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“La Belle Dame sans Merci” is a ballad, an old form of verse adapted for singing or recitation. The ballad form originated in the days when most poetry was memorized rather than written, and the typical subject matter of the ballad reflects a folk sensibility. Ballads are usually narrative, or storytelling, poems, and early ballads often addressed themes important to common people: love, courage, the mysterious, and the supernatural. Though the ballad is generally rich in musical qualities such as rhythm and repetition, it often portrays both characters and events in highly dramatic but simplistic terms.
Additional characteristics of the typical ballad include a set rhyme scheme and alternating line lengths. Formally, the ballad stanza is a quatrain, or a group of four lines, in which the first and third lines contain four stressed syllables while the second and fourth lines contain three stressed syllables. “La Belle Dame sans Merci” consists of twelve such stanzas, with a slight variation: the last line of each stanza contains only two stressed syllables, creating a dramatic suspension between stanzas. Aside from this, the quatrains exhibit the typical ballad stanza pattern of rhyme: the second and fourth lines are set in perfect end rhyme with one another, giving the poem the musical sound most ballads feature.
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Compare and Contrast
1819: America is a small, new country with only twenty-two states. The nation battled Great Britain for its freedom in the American Revolution from 1776 to 1783, and fought them again for maritime rights in the War of 1812, which lasted until 1815.
Today: America is an economic superpower, and Great Britain is one of its closest allies.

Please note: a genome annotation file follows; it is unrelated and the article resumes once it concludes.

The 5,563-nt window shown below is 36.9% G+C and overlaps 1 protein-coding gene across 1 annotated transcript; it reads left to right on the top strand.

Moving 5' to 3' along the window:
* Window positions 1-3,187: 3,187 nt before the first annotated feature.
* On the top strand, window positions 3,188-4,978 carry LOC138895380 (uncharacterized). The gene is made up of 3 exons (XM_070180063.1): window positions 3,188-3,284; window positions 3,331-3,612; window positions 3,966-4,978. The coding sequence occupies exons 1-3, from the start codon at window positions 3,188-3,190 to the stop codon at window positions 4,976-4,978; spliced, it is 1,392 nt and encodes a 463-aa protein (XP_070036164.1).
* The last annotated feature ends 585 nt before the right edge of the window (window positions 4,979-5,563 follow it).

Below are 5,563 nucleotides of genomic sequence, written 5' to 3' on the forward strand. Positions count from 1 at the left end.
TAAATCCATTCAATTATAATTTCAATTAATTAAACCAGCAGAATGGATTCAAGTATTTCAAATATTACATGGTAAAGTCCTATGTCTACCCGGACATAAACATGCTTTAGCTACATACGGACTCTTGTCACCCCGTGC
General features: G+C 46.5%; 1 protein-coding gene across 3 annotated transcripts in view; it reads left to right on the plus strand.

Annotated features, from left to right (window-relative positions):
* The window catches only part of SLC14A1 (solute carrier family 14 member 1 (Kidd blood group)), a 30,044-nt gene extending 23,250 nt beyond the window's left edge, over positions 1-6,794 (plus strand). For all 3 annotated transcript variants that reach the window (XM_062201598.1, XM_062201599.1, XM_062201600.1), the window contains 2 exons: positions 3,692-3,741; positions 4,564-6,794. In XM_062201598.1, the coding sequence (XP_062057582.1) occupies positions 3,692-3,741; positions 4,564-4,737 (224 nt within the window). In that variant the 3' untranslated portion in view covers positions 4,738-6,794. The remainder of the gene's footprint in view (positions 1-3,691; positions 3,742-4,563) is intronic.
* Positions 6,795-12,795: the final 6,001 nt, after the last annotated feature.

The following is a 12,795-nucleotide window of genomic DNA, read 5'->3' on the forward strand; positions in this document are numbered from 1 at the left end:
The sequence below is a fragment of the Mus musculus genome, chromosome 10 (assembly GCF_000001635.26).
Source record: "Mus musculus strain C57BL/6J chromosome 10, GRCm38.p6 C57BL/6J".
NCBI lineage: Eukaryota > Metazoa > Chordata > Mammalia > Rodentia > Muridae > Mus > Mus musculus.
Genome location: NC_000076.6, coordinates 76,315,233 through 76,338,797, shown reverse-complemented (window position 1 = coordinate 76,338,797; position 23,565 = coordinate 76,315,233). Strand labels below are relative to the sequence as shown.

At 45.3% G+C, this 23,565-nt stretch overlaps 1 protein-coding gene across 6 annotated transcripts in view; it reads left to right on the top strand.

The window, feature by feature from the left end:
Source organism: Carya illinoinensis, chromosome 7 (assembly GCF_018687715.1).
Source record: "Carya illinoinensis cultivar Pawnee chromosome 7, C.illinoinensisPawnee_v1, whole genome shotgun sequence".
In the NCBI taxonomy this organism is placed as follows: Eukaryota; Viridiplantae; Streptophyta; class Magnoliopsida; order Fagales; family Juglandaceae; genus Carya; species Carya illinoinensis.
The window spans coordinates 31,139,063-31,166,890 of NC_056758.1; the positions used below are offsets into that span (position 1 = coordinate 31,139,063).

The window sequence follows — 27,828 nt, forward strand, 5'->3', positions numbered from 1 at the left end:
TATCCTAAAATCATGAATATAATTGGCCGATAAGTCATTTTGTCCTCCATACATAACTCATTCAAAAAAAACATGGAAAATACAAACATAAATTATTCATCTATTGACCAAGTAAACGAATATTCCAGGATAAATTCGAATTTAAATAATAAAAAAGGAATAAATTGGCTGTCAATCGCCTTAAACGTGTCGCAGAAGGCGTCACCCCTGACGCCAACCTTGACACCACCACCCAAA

1819: The entire population of England is around 21 million, leaving much open, unpopulated land.
Today: The population of England is around 46 million. With about 917 people per square mile, it is one of the most densely populated countries in the world.
1819: England has the world’s greatest navy, making it one of the most powerful countries in the world.
Today: The Royal Navy is thirteenth largest fleet in the world and second largest in Europe (after Greece).
1819: Ordinary people rely on poetry to convey physical experiences.
Today: Technological advances in photography, sound recording, and computer-generated virtual reality make it possible to give people experiences without using words.
1819: Vast areas of the globe, such as the two poles, have not yet been explored.
Today: Any areas not currently populated are monitored from the ground and from space.
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Topics for Further Study
Find a contemporary song you think has the same message as Keats’s poem. Compare the song with the poem to comment on the ways people of the nineteenth century and the twentyfirst century view love.
Research why it is significant that Keats wrote the title of his poem in French. Based on your research, do you think the French title has the same significance now that it would have had when Keats were living? Why or why not?
Write a sequel to this poem, explaining what will happen when the spring comes again. Will the lover return to the knight? If not, will he continue waiting, or will his attention fade as the seasons change?
Keats used a supernatural setting to explain his idea of romance. Find a folk story from a non- European culture that involves lovers in a supernatural setting and explain what the supernatural elements tell you about each culture.
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A reading of “La Belle Dame sans Merci” is available on a compact disc called Conversation Pieces, released in 2001 by Folkways Records. This recording was originally released in 1964 in LP format by Folkways.
A compact disc named Songs, released in 2001 on the Hyperion label, has a version of “La Belle Dame sans Merci” set to music and sung by Sir Charles Villiers Stanford.
Lexington Records released a recording of Theodore Marcuse reading “La Belle Dame sans Merci” along with others by the same author on an LP called The Poetry of Keats and Shelley, produced in 1950.
The 1996 two-cassette set The Caedmon Collection of English Poetry features various poetic masterpieces, including “La Belle Dame sans Merci,” read by famous actors such as Sir John Gielgud, Richard Burton, James Mason, and Boris Karloff.
Sir Ralph Richardson reads “La Belle Dame sans Merci” on a 1996 Caedmon audiocassette release called The Poetry of Keats.